I tend to think I’m not harsh enough on most things I review, but have recently been made aware that this is not an opinion shared by everyone. So for last week’s column I went with a book I could gush about – either from laziness or from a sort of see? see? I don’t hate everything! instinct.



Perhaps there’s nothing quite as tedious as the enthusiast. I have pressed Paul Murray’s Skippy Dies into the hands of friends, accosted them and demanded to read bits out to them, and generally conducted myself in a way that would alarm anyone. Some of them eventually read it, cowed into submission, and have admitted that it is marvellous. But this is not enough. I still mutter angrily about its inexcusable exclusion from the Booker shortlist in the year in which it was published (it did make the longlist) and its failure to win the Bollinger Wodehouse Everyman prize for comic writing. It’s just not right.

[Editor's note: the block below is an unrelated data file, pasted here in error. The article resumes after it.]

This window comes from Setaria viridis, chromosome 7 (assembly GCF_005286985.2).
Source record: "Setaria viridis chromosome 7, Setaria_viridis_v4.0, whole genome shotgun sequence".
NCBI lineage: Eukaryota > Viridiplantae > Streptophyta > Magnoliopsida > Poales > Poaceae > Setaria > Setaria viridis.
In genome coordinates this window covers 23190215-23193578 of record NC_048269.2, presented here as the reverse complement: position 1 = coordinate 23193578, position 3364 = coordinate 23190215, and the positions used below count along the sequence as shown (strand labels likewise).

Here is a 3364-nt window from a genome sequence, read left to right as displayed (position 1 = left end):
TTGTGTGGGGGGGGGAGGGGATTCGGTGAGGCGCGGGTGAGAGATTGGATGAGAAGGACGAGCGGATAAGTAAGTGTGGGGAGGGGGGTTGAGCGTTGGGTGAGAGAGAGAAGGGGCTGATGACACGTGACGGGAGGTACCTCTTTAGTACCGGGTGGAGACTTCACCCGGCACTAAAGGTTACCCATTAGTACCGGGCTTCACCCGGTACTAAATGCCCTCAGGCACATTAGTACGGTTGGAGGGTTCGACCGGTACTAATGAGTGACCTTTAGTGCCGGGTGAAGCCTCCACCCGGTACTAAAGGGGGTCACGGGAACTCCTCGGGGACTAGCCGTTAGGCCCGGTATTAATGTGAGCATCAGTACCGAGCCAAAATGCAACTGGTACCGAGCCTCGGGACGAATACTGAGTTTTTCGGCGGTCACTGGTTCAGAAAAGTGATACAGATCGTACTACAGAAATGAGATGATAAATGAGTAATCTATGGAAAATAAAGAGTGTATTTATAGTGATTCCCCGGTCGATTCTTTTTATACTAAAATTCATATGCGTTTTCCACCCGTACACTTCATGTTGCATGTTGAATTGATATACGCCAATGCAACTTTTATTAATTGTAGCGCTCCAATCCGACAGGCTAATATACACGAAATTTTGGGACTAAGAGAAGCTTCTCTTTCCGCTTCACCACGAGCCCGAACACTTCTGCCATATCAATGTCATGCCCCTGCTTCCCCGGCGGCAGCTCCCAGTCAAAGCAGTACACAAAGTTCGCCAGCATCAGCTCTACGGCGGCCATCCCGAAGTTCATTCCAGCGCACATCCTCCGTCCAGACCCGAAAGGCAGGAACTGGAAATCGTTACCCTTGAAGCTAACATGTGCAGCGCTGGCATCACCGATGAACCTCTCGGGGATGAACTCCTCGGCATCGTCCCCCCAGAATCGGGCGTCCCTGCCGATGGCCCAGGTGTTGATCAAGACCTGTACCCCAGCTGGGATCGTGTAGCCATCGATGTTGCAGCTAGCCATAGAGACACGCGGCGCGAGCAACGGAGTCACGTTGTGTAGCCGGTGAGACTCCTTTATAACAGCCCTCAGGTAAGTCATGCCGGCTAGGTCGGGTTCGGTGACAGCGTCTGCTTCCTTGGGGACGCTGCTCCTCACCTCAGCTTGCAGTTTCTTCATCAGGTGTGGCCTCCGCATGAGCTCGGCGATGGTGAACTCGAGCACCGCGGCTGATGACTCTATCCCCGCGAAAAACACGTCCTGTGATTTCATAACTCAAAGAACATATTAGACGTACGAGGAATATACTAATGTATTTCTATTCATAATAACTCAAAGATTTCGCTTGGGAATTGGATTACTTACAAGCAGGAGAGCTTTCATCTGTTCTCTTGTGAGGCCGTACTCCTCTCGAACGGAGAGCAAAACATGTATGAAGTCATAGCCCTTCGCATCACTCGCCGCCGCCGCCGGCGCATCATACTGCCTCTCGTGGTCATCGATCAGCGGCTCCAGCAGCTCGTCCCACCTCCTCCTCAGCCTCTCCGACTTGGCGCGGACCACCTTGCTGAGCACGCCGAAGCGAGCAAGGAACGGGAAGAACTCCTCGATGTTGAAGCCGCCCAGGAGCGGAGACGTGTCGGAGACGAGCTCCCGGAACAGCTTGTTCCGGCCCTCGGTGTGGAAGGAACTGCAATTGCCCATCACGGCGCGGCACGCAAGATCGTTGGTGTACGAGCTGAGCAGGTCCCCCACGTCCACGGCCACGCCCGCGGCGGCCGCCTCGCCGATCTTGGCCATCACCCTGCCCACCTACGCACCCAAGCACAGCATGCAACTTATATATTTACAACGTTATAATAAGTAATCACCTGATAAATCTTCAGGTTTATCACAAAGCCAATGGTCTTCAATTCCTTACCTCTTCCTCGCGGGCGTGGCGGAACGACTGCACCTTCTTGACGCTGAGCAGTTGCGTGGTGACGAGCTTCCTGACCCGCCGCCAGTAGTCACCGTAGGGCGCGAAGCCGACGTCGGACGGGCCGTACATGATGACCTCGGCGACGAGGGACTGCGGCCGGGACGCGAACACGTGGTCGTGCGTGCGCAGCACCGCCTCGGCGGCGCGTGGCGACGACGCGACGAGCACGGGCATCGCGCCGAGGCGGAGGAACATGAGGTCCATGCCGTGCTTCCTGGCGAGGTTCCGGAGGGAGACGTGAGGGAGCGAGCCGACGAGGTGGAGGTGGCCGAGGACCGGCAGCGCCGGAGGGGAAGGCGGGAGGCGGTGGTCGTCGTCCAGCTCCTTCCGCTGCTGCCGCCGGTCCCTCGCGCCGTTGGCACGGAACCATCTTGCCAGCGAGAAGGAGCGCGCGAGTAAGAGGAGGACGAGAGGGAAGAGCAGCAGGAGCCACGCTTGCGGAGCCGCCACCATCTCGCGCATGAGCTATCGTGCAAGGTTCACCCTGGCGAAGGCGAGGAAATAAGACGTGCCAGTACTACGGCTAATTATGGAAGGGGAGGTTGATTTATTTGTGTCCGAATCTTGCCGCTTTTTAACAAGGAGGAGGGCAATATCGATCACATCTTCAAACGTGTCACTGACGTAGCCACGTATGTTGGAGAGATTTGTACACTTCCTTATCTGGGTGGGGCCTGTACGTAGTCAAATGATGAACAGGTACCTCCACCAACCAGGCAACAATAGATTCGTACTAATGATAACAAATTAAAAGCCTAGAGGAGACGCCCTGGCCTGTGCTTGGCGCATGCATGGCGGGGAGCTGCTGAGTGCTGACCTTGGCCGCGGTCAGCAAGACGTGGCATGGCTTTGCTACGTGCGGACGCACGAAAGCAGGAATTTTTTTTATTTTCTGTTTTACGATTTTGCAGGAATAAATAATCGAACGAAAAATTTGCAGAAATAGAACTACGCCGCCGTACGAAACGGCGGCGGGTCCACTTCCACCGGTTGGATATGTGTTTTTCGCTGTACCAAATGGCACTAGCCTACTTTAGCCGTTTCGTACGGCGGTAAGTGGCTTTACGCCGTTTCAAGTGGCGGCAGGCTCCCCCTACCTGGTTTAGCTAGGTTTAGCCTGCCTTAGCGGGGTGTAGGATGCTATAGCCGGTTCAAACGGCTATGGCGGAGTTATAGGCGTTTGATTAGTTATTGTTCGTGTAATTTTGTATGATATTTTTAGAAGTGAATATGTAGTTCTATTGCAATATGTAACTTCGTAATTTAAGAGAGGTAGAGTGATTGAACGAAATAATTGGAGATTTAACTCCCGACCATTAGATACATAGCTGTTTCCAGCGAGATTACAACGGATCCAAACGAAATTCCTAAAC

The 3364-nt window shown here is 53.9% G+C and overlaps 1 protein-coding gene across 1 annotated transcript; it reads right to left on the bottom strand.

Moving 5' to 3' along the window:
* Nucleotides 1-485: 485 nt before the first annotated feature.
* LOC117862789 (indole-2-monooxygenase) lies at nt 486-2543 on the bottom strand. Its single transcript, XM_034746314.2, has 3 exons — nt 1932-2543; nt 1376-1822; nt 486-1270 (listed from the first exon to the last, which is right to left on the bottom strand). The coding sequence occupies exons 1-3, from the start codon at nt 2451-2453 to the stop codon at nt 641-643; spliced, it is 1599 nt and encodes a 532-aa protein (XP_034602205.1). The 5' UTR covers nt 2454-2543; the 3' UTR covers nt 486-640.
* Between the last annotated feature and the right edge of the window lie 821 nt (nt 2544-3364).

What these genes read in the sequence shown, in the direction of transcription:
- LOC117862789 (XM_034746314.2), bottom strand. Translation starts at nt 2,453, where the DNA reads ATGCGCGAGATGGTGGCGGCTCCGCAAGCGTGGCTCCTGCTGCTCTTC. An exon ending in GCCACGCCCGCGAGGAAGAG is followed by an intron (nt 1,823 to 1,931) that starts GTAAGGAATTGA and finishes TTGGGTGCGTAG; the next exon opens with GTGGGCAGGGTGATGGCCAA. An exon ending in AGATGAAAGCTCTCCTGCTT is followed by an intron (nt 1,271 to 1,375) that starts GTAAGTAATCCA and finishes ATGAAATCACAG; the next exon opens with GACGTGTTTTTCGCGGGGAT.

During a doughnut-eating contest with his friend Ruprecht, Daniel “Skippy” Juster falls to the restaurant floor. He manages to write his last words (“tell Lori”) on the floor, using jam from a doughnut, before he dies.

The title of Paul Murray’s book reads like a massive plot spoiler (Skippy dies, Bruce Willis is a ghost, Darth Vader is Luke’s father) but the death that gives Skippy Dies its name takes place at the very beginning of the story.

Skippy and Ruprecht are students at Dublin’s prestigious Seabrook College school. Ruprecht’s main interest is science; Skippy’s is Lori, a beautiful, unattainable girl from a nearby school. Murray takes us through the last weeks of Skippy’s life and the fallout of his death. The book is divided into three volumes – Hopeland and Heartland focus on Skippy and on another character, the colourless history teacher Howard “the Coward”. Ghostland, the final volume, takes place entirely after Skippy’s death and focuses on Ruprecht’s attempts at dealing with the loss of his best friend. Skippy Dies is a school story (at least it draws on the genre) and a tragedy, but it’s something else as well;  a vast, weird story that brings together such disparate elements as string theory, druids, action figures, pop music and Pachelbel’s Canon in D Major.